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Tuesday, January 25, 2022
Matthew O. Berger
WASHINGTON, Jun 24 2010 (IPS) - Eventually, the oil spewing from the ruptured well of BP’s Deepwater Horizon offshore rig will stop. And some time after that the bulk of the mess will be cleaned up. By then, though, the amount of damage done to the Gulf of Mexico may be catastrophic – but will we know just how catastrophic?
Extensive studies will be needed to determine the extent of the damage from the massive oil leak, say scientists, and the aftermath of past spills shows there is a spotty record of those studies actually being done. This time, they hope, it will be different.
In fact, with enough funding and public outcry, some scientists are confident that this oil disaster will produce one of the most informative and useful bodies of research on oil spill impacts ever.
“All over the world, whenever major oil spills happen, everybody, all in a flurry, goes and starts studying and they study for usually about a year. But once the spill is stopped and everything is cleaned up, most of the funding stops. That’s why we don’t have – hardly anywhere in the world – any really good, say, ten-year studies of major oil spills and what they did,” said Wes Tunnel, a biologist with the Harte Research Institute for Gulf of Mexico Studies at Texas A&M University in Corpus Christi.
“Sometimes people go back every five years, 10 years, maybe 20 years and look at some of the big places but we don’t have any ecosystem-wide studies to tell us [what happened]. And it’s a real shame. I hope and think that it may be changed with this spill,” he told IPS.
There are signs that it may indeed change. On May 24, BP announced it would create an independent Gulf Research Initiative to fund projects studying “the impact of the Deepwater Horizon incident, and its associated response, on the environment and public health in the Gulf of Mexico”. They committed 500 million dollars to the initiative.
Tunnel sees a lot of potential in this fund: “With this 500 million that BP has put up for the next 10 years, if that works out like they’re saying, this could be one of the best studied spills ever.”
The previously-worst Gulf of Mexico oil spill was largely a missed opportunity for scientists. After Pemex’s Ixtoc I rig exploded in the southwestern gulf in 1979, releasing around 140 million U.S. gallons of crude over 290 days, there was the typical flurry of interest, but then the funding dried up. This led to a surprising dearth of published studies on that disaster’s impacts.
“Washington pulled all our funding after we had our initial projects done,” Tunnel recounts. “That’s pretty normal.”
The one exception to this normal pattern in which funding drops off when heightened public interest drops off was the Exxon Valdez spill in 1989.
After a tanker leaked 40.9 million litres of oil into Alaska’s Prince William Sound, the public outcry was so great that numerous studies were done of its effect on wildlife and ecosystems – and some of those studies continue today.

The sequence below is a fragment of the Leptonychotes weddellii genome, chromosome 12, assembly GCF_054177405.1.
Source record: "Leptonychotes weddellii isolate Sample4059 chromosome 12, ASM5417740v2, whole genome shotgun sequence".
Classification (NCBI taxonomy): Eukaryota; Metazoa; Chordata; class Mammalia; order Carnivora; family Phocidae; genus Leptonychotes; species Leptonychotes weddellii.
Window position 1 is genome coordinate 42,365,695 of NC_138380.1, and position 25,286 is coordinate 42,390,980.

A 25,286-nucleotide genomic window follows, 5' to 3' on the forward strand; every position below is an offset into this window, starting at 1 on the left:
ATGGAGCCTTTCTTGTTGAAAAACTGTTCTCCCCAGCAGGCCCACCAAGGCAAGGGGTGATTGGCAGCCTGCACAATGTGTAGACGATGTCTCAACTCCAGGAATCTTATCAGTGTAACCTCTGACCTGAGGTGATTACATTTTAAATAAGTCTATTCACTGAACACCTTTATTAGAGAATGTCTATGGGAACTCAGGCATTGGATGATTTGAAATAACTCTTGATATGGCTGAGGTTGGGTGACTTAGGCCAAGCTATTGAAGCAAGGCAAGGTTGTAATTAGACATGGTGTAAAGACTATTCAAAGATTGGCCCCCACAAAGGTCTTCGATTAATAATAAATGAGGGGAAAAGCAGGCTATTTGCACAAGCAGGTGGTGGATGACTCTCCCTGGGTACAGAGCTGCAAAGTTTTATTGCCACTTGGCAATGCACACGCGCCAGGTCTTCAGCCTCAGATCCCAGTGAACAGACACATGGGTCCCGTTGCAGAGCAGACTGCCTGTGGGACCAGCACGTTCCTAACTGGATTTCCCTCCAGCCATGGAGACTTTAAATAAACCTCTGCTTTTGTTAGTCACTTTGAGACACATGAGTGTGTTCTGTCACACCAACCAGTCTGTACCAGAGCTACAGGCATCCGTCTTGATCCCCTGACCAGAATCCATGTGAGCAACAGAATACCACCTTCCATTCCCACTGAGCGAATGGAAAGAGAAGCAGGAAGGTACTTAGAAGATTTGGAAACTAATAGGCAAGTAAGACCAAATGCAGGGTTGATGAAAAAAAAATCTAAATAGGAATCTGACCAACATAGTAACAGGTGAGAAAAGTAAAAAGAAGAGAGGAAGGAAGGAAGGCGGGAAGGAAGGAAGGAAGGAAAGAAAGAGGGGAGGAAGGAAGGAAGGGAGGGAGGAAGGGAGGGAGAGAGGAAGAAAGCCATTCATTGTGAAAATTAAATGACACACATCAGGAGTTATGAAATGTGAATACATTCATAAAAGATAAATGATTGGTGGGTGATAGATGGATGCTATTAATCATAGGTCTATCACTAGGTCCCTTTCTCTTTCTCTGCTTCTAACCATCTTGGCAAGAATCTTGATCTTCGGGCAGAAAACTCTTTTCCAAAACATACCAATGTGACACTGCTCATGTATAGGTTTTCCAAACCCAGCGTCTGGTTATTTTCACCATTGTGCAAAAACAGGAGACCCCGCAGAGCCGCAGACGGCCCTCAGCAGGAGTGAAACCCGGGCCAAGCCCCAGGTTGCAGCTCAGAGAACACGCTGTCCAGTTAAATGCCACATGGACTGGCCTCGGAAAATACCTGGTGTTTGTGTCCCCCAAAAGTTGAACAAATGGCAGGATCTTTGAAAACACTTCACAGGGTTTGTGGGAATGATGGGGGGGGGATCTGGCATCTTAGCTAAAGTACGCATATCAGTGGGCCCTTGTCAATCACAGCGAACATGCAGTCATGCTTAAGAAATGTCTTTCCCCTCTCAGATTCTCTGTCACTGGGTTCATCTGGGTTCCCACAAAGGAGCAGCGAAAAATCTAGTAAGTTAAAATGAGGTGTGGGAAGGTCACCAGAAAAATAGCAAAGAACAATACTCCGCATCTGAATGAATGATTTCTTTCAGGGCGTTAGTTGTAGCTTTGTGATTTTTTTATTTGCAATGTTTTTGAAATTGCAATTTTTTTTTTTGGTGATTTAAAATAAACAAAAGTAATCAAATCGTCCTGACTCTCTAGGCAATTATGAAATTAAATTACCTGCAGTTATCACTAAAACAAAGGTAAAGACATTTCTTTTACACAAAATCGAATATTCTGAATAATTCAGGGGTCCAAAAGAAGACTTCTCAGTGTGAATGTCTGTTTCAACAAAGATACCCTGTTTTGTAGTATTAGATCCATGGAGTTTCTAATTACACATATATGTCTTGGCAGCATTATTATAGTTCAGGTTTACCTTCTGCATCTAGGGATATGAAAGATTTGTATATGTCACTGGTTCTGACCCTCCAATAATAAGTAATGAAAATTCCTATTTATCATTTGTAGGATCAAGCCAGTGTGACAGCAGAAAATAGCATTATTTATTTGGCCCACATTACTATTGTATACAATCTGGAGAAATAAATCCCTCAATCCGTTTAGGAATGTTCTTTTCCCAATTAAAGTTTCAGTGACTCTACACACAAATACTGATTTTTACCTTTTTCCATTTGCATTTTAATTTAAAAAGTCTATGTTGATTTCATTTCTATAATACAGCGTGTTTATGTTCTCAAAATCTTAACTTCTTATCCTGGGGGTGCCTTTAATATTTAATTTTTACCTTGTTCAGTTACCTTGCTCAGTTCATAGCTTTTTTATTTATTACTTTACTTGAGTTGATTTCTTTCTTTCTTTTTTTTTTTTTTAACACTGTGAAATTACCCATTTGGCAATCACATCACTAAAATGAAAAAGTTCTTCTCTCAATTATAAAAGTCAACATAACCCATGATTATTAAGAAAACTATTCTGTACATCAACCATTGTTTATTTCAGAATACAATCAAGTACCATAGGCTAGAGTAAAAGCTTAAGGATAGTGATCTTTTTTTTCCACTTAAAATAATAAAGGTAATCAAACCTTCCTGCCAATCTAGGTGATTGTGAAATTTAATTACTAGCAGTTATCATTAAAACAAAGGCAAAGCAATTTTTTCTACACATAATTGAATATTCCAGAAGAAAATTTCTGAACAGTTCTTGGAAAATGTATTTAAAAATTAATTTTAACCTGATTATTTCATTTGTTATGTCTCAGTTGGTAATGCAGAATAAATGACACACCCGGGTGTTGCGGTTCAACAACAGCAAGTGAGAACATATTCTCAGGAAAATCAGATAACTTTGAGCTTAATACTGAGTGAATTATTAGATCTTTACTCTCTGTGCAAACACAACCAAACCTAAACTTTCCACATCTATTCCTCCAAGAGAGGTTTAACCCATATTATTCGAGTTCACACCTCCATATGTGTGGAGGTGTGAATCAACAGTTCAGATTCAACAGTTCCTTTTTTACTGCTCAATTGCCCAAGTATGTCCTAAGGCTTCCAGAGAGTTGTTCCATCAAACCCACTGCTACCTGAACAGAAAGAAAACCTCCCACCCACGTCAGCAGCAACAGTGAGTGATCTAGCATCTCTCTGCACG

Of course, points out Tunnel, much of that was forced by litigation.
Still, says Thomas Shirley, also of the Harte Research Institute, “For all the bad things [Exxon Valdez] did, it generated a huge amount of biological knowledge.”
He says the current spill “will no doubt fund lots more…a lot of knowledge will come out of this.”
Assessing a unique disaster
Shirley has studied the long-term effects of the Exxon Valdez spill first-hand, and the lessons that came out of that spill do not bode well for the outcome of the Deepwater Horizon spill.
“There are still 21,000 gallons of oil in Prince William Sound – you can stick your hand in it. It’s under the rocks, but it’s there,” said Shirley. He says there are many species that have not yet fully recovered.
But, there, the oil remained on the surface of the water, which made it much easier both to clean up and to measure.
Even the under-studied Ixtoc spill occurred in only 46 metres of water. The Deepwater Horizon leak is at 1,524 metres. This depth, plus the unprecedented amount of chemical dispersants sprayed on the oil, makes the spill something unique.
“We’ve never faced an oil spill of this magnitude. We never faced these oil plumes. We don’t know how all this is going to play out,” Shirley said.
Further complicating the picture are findings that Shirley, along with 139 other scientists from 15 countries, released in spring 2009. As part of an inventory of the flora and fauna of the Gulf of Mexico, the researchers found that the area around the ruptured Deepwater Horizon well is home to the greatest number of species of any area of a similar depth in the gulf.
“It was very surprising,” said Shirley. “This area is truly the hotspot for the deep Gulf of Mexico based on our current explorations.”
So far, the impacts on that wildlife have only been sporadically visible, but much more damage may be below the sea’s surface, and many dead animals will sink to the bottom. “Even for those carcasses that do wash up, it will be hard to tell whether they died due to oil-related causes,” he said. “We don’t really know how much oil is down there – but we know there will be effects.”
Future studies could make those effects more visible, and though hopes for the gulf ecosystem emerging unscathed are still dim, hopes remain high that this disaster will produce a wealth of information on how oil affects wildlife in the gulf and elsewhere.
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